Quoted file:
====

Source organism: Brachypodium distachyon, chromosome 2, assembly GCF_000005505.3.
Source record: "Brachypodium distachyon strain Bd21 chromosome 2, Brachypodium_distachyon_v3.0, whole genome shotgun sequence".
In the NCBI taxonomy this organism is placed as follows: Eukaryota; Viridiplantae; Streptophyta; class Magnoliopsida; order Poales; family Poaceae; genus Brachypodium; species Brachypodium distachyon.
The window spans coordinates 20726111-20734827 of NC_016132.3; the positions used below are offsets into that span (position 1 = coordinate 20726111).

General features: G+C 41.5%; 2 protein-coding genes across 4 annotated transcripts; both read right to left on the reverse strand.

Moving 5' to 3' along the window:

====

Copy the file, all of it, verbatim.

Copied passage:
Source organism: Brachypodium distachyon, chromosome 2, assembly GCF_000005505.3.
Source record: "Brachypodium distachyon strain Bd21 chromosome 2, Brachypodium_distachyon_v3.0, whole genome shotgun sequence".
In the NCBI taxonomy this organism is placed as follows: Eukaryota; Viridiplantae; Streptophyta; class Magnoliopsida; order Poales; family Poaceae; genus Brachypodium; species Brachypodium distachyon.
The window spans coordinates 20726111-20734827 of NC_016132.3; the positions used below are offsets into that span (position 1 = coordinate 20726111).

General features: G+C 41.5%; 2 protein-coding genes across 4 annotated transcripts; both read right to left on the reverse strand.

Moving 5' to 3' along the window: